English Teacher

Glastonbury Emerging Talent: 'You miss 100% of the shots you don't take'

As entries for the Glastonbury Emerging Talent Competition open for 2023, we speak to the organisers and last year's final three about their experiences.

Liam Konemann
  • By Liam Konemann
  • 31 Jan 2023
  • min read

This week, the Glastonbury Emerging Talent Competition opens for entries for its 15th edition. Thousands of submissions pour in each year, as solo artists and bands from every conceivable genre take their shot at playing the Festival’s Pyramid or Other stages. Preparation is key here, as the submission window is only open for seven days.

Once applications have closed, a panel of the UK’s music writers whittle down the vast number of hopefuls into a longlist of 90 acts. ‘I create bespoke playlists for them based on their music preferences,’ says organiser Sue Wheeler. ‘They almost always feedback that the standard improves year on year, which is just brilliant.’

This is where the competition gets fierce. From the longlist, only eight artists will make it onto the shortlist. Those eight are selected by a judging panel including Glastonbury organisers Michael and Emily Eavis, and go on to play at the live finals round in Pilton, where the winner is decided. 

Over the years, many of the competition's winners have firmly established themselves in the British music landscape. Since The Subways took the inaugural crown in 2004, the winners’ cohort has welcomed artists including Declan McKenna, She Drew the Gun and Scouting for Girls. Last year, Scottish singer-songwriter Lewis McLaughlin took home the title.


‘Obviously performing at Glastonbury was always top of the bucket list for us.’


‘It’s something that always gets shared around each year, so I had been aware of the competition for a while. I think I’d applied a couple times before last year too, and never really thought anything of it,’ he says now. ‘I certainly didn’t expect to even get to the longlist, never mind winning it.’

For Leeds indie band English Teacher, applying each year had become something of a ritual before they were named runners-up in 2022. ‘It had always been an annual tradition of ours to apply, alongside trying to get actual tickets, so we could double our chances of getting to go to Glastonbury,’ they say. ‘Obviously performing at Glastonbury was always top of the bucket list for us.’

Their fellow runner-up Crae Wolf, who blends fantastical cinematic elements with the realism of drill, was less familiar with the competition’s cycles. ‘I came across a post about it on social media and thought why not? You miss 100% of the shots you don’t take,’ she says. ‘I just knew it was a competition that could give me a chance to perform at Glastonbury festival. That in itself is an amazing opportunity for an independent artist like myself.’

The Emerging Talent Competition is a long process. Sue and the others behind the scenes begin work on the following year’s programme before Christmas, getting things ready for the selected artists to perform at the festival at the end of June. Across those six or seven months, Sue says, her favourite time is ‘always the day of the live final.’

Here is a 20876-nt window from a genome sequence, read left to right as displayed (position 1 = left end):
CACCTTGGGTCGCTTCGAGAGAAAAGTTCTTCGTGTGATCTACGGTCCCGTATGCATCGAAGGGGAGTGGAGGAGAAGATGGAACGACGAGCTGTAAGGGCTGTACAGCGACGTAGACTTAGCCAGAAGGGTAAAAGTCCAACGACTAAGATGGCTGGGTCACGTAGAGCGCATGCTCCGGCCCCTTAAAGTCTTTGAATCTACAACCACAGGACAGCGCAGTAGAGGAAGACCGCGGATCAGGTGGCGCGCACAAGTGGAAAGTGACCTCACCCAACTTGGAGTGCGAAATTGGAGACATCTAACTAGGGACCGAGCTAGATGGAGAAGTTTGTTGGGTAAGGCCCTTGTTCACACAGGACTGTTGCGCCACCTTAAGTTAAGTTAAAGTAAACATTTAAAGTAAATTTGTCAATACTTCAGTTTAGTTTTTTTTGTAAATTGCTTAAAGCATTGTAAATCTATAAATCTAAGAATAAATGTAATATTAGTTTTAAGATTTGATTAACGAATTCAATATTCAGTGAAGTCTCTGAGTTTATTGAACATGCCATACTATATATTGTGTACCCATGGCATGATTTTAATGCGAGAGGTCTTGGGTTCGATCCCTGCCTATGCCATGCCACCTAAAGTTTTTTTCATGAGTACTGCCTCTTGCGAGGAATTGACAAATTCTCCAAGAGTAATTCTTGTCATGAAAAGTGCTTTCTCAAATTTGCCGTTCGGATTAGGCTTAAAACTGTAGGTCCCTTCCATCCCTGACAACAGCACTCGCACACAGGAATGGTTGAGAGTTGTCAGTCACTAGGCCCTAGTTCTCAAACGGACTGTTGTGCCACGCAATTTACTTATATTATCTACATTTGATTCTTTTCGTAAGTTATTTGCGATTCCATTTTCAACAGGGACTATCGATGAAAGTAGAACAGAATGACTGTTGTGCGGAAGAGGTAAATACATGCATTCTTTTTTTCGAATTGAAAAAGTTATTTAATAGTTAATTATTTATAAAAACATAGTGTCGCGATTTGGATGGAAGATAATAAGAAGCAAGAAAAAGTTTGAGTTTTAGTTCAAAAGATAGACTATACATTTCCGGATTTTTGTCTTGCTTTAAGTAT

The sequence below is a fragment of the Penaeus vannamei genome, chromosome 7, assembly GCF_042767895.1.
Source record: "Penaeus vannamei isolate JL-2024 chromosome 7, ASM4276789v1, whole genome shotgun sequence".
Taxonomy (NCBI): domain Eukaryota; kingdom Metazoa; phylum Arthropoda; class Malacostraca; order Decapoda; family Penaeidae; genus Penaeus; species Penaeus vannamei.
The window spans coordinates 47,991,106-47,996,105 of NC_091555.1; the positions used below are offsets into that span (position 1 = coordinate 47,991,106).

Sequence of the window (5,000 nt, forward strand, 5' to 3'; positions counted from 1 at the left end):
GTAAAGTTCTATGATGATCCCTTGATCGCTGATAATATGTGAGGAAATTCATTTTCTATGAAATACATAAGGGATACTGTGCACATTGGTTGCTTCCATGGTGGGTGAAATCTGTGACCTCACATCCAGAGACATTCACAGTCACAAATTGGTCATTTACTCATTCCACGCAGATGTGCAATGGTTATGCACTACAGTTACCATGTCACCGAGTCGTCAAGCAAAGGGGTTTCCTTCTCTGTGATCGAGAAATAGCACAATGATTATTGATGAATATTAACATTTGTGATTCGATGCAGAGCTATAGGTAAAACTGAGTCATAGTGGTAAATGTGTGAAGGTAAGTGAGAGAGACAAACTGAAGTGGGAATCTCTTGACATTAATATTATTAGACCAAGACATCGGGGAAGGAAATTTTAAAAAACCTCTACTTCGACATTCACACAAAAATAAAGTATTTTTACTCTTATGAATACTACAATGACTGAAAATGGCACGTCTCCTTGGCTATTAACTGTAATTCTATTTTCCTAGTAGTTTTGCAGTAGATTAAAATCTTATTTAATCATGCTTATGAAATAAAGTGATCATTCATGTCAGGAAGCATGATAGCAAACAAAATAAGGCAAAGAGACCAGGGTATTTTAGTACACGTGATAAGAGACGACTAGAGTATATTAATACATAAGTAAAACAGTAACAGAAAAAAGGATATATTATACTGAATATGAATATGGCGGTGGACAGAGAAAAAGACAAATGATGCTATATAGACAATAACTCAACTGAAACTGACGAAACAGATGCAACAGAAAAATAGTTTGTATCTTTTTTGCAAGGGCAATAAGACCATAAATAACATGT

‘It's so exciting seeing many months of work finally come to fruition,’ she says. ‘It's a very busy day which, for me, starts at 9am and finishes at about 11pm.’


'All these bands competing for that prize slot. The anticipation was like no other when we were waiting around for the gig to start.’


The competition is full on for the entrants too, of course. For those who make it into the final stages, there’s a sense of unreality about things.  When asked about their experiences, all three of last year’s highest-placing acts refer call it ‘surreal’.

‘The day of the final was mental,’ says Lewis. ‘We drove for over seven hours in the van to get there. There was a very tense but exciting atmosphere around the venue. All these bands competing for that prize slot. The anticipation was like no other when we were waiting around for the gig to start.’

With such fierce competition, Lewis's anxiety was understandably high. ‘Playing those two songs in front of the crowd is the most nervous I have ever been in my life. Barely remember playing the first song, but then we started singing my song Summer, and the atmosphere in the room shifted,’ he says. ‘I could hear some people singing along already, I just lost myself in the music and sang my wee heart out. It’s all you can do in those situations.’

Ultimately, the Emerging Talent Competition has been a turning point for Lewis, English Teacher and Crae Wolf. It has lead to a step-change, exposing the acts to wider audiences, more industry figures and the country’s media.
‘It 100% pushed us up a fair few levels. Fanbase wise and industry wise,’ English Teacher say. ‘We have gained a lot of attention since performing at Glastonbury which has been super exciting and we got to learn what a full-scale festival experience involves. The competition really taught us so many invaluable bits that have boosted our confidence massively.’

When it comes to the 2023 competition, Crae Wolf has one piece of advice for hopefuls. ‘Put your best foot forward and trust your instincts. Don’t over think your song choice,’ she says. ‘I never expected a drill song would do so well, so you really never know what they’re looking for.’

Sue agrees. It’s worth taking a shot if you have a song and a video ready to go. ‘If you're passionate about your music and enjoy performing live then go for it!’ she says. ‘Apply, you just never know.’

The 2023 Glastonbury Emerging Talent Competition is open for entries between Monday 30 January and 5pm on Monday 6 February. More information is available here.